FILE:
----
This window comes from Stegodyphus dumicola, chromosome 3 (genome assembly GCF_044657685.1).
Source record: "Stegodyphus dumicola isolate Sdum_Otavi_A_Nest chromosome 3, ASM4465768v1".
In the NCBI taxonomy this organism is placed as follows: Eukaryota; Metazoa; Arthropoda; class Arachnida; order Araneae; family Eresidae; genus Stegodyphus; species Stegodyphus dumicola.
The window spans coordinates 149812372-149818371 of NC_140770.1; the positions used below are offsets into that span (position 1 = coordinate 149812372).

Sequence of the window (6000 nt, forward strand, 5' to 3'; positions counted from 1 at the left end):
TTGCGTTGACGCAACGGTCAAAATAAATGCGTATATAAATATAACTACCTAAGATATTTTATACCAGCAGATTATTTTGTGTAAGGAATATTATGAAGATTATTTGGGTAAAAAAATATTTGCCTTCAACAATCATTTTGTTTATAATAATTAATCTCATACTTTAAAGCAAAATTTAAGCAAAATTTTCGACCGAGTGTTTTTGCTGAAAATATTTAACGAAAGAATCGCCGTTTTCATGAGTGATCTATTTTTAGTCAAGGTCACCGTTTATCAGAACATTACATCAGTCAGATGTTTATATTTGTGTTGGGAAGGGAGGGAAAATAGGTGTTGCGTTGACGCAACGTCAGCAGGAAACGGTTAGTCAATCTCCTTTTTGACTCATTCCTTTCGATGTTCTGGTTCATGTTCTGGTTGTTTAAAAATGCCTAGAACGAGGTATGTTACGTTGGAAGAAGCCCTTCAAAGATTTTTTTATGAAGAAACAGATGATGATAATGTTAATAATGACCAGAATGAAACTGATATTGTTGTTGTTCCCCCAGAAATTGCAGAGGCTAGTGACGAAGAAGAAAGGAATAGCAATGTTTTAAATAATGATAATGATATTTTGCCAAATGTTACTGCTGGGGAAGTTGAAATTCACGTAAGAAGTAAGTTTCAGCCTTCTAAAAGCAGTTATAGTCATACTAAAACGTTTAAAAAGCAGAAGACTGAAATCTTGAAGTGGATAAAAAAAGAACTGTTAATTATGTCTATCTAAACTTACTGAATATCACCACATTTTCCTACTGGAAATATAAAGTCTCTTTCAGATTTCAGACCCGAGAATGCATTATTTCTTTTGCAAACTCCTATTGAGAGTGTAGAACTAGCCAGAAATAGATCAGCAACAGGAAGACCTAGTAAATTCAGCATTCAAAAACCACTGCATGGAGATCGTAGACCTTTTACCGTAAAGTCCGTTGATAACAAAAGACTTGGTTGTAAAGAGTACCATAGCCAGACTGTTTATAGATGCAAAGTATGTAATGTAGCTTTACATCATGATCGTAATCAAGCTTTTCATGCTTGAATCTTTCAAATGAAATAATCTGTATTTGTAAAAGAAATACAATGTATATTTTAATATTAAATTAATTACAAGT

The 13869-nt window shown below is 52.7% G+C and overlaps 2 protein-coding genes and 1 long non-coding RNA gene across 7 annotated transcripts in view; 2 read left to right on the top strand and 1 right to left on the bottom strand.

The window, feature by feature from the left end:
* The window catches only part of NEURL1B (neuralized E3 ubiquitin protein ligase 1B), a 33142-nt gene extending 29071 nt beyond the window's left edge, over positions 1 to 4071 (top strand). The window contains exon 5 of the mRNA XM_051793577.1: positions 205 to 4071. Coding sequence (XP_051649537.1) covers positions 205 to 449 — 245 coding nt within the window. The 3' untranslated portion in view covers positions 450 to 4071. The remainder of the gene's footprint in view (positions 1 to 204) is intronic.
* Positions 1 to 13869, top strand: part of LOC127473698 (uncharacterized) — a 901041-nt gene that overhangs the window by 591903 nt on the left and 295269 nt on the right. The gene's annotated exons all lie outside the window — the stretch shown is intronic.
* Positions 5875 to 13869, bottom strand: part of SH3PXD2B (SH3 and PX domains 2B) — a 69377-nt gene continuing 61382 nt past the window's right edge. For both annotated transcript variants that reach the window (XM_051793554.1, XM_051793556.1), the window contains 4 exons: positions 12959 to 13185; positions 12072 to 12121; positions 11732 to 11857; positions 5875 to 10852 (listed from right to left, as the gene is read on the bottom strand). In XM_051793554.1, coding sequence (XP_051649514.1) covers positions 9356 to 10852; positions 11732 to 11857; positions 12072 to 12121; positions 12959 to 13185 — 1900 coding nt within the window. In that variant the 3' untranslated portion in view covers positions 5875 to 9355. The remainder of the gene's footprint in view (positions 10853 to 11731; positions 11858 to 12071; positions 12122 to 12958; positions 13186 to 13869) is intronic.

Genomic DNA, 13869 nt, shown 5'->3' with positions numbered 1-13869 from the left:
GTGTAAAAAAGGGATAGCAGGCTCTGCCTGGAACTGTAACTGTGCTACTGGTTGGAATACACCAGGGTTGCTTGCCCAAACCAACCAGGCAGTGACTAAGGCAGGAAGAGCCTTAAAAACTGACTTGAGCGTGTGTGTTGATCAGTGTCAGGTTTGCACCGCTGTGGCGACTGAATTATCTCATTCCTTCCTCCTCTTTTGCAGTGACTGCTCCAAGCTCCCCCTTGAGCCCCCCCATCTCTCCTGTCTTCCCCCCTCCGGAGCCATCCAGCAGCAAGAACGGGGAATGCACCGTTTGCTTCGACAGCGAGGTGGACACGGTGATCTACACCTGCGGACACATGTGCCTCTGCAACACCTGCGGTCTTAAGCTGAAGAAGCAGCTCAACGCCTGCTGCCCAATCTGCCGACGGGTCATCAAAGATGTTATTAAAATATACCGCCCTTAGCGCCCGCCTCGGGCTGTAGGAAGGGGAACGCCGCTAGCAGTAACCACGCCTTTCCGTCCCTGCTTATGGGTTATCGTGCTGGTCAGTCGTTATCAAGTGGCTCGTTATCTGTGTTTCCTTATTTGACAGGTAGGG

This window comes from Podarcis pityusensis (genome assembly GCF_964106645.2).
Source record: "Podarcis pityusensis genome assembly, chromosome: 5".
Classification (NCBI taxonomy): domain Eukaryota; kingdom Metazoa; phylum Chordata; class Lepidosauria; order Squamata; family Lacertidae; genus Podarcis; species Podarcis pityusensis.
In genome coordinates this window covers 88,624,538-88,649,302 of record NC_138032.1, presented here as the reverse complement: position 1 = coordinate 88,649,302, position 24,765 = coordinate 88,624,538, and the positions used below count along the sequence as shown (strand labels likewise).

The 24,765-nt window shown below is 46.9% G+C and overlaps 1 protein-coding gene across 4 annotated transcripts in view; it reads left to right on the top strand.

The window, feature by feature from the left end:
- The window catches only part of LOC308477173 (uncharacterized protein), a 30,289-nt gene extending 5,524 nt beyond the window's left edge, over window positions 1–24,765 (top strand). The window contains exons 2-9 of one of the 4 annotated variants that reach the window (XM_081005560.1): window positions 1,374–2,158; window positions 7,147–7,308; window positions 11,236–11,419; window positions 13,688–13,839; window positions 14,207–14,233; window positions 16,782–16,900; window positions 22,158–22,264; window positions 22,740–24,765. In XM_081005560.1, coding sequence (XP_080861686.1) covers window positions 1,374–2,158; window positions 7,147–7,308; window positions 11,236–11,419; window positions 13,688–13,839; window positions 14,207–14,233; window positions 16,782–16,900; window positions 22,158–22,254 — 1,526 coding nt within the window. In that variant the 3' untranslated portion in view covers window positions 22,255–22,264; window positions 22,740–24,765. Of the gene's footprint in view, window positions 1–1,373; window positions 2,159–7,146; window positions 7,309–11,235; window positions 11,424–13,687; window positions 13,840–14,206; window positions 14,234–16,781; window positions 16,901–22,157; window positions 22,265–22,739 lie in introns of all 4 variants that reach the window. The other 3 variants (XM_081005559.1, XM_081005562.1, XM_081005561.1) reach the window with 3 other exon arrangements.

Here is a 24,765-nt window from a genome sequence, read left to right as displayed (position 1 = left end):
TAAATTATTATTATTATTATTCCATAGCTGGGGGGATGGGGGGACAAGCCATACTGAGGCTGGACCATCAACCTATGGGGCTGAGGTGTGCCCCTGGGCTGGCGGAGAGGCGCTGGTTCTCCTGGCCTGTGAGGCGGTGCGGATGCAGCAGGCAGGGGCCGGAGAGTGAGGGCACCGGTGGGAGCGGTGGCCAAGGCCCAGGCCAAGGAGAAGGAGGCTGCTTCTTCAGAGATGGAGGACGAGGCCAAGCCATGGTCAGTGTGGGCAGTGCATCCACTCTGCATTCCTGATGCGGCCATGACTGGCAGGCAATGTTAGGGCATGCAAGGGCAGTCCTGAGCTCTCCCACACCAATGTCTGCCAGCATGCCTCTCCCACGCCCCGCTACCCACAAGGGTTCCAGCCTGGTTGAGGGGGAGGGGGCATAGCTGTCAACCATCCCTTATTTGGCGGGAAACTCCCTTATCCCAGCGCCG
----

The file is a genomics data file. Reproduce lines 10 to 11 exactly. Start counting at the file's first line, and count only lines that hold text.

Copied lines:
* Positions 1 to 13869, top strand: part of LOC127473698 (uncharacterized) — a 901041-nt gene that overhangs the window by 591903 nt on the left and 295269 nt on the right. The gene's annotated exons all lie outside the window — the stretch shown is intronic.
* Positions 5875 to 13869, bottom strand: part of SH3PXD2B (SH3 and PX domains 2B) — a 69377-nt gene continuing 61382 nt past the window's right edge. For both annotated transcript variants that reach the window (XM_051793554.1, XM_051793556.1), the window contains 4 exons: positions 12959 to 13185; positions 12072 to 12121; positions 11732 to 11857; positions 5875 to 10852 (listed from right to left, as the gene is read on the bottom strand). In XM_051793554.1, coding sequence (XP_051649514.1) covers positions 9356 to 10852; positions 11732 to 11857; positions 12072 to 12121; positions 12959 to 13185 — 1900 coding nt within the window. In that variant the 3' untranslated portion in view covers positions 5875 to 9355. The remainder of the gene's footprint in view (positions 10853 to 11731; positions 11858 to 12071; positions 12122 to 12958; positions 13186 to 13869) is intronic.